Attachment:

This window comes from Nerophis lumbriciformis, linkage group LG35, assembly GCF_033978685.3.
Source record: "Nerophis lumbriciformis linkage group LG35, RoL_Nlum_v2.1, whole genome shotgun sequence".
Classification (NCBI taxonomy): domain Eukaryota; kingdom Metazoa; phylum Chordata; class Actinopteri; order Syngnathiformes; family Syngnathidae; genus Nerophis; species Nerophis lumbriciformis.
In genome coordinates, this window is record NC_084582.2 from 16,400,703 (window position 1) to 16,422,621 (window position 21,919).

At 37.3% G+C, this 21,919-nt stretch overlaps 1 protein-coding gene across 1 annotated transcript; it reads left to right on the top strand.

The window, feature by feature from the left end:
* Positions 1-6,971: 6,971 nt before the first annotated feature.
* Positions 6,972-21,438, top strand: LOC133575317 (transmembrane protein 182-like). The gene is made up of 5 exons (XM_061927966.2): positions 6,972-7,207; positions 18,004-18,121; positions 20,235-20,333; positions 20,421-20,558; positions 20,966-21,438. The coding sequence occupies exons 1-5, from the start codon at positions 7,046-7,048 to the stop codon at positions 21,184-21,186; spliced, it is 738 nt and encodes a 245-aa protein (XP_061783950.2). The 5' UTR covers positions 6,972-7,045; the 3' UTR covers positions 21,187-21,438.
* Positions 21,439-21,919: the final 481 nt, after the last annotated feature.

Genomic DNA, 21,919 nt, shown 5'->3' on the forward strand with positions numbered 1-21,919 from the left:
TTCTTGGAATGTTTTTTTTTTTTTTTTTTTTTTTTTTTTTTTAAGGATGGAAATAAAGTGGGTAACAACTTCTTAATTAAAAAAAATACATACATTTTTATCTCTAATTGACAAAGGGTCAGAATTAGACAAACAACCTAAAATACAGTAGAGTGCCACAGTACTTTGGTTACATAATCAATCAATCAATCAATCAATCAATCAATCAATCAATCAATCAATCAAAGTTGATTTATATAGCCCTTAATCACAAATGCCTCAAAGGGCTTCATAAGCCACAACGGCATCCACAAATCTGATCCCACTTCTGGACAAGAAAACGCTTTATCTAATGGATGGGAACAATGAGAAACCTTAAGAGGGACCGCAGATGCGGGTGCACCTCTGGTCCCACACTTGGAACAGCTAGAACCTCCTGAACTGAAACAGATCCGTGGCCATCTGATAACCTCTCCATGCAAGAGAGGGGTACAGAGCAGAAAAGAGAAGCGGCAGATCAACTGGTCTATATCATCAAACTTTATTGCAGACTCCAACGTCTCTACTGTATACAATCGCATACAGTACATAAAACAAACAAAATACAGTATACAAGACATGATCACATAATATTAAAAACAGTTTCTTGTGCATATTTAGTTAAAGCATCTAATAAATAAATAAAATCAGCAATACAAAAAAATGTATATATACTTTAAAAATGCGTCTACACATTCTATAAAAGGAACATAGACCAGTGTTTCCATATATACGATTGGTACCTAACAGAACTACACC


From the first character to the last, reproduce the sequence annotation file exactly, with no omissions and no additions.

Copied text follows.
This window comes from Nerophis lumbriciformis, linkage group LG35, assembly GCF_033978685.3.
Source record: "Nerophis lumbriciformis linkage group LG35, RoL_Nlum_v2.1, whole genome shotgun sequence".
Classification (NCBI taxonomy): domain Eukaryota; kingdom Metazoa; phylum Chordata; class Actinopteri; order Syngnathiformes; family Syngnathidae; genus Nerophis; species Nerophis lumbriciformis.
In genome coordinates, this window is record NC_084582.2 from 16,400,703 (window position 1) to 16,422,621 (window position 21,919).

At 37.3% G+C, this 21,919-nt stretch overlaps 1 protein-coding gene across 1 annotated transcript; it reads left to right on the top strand.

The window, feature by feature from the left end:
* Positions 1-6,971: 6,971 nt before the first annotated feature.
* Positions 6,972-21,438, top strand: LOC133575317 (transmembrane protein 182-like). The gene is made up of 5 exons (XM_061927966.2): positions 6,972-7,207; positions 18,004-18,121; positions 20,235-20,333; positions 20,421-20,558; positions 20,966-21,438. The coding sequence occupies exons 1-5, from the start codon at positions 7,046-7,048 to the stop codon at positions 21,184-21,186; spliced, it is 738 nt and encodes a 245-aa protein (XP_061783950.2). The 5' UTR covers positions 6,972-7,045; the 3' UTR covers positions 21,187-21,438.
* Positions 21,439-21,919: the final 481 nt, after the last annotated feature.

Genomic DNA, 21,919 nt, shown 5'->3' on the forward strand with positions numbered 1-21,919 from the left:
TTCTTGGAATGTTTTTTTTTTTTTTTTTTTTTTTTTTTTTTTAAGGATGGAAATAAAGTGGGTAACAACTTCTTAATTAAAAAAAATACATACATTTTTATCTCTAATTGACAAAGGGTCAGAATTAGACAAACAACCTAAAATACAGTAGAGTGCCACAGTACTTTGGTTACATAATCAATCAATCAATCAATCAATCAATCAATCAATCAATCAATCAATCAAAGTTGATTTATATAGCCCTTAATCACAAATGCCTCAAAGGGCTTCATAAGCCACAACGGCATCCACAAATCTGATCCCACTTCTGGACAAGAAAACGCTTTATCTAATGGATGGGAACAATGAGAAACCTTAAGAGGGACCGCAGATGCGGGTGCACCTCTGGTCCCACACTTGGAACAGCTAGAACCTCCTGAACTGAAACAGATCCGTGGCCATCTGATAACCTCTCCATGCAAGAGAGGGGTACAGAGCAGAAAAGAGAAGCGGCAGATCAACTGGTCTATATCATCAAACTTTATTGCAGACTCCAACGTCTCTACTGTATACAATCGCATACAGTACATAAAACAAACAAAATACAGTATACAAGACATGATCACATAATATTAAAAACAGTTTCTTGTGCATATTTAGTTAAAGCATCTAATAAATAAATAAAATCAGCAATACAAAAAAATGTATATATACTTTAAAAATGCGTCTACACATTCTATAAAAGGAACATAGACCAGTGTTTCCATATATACGATTGGTACCTAACAGAACTACACC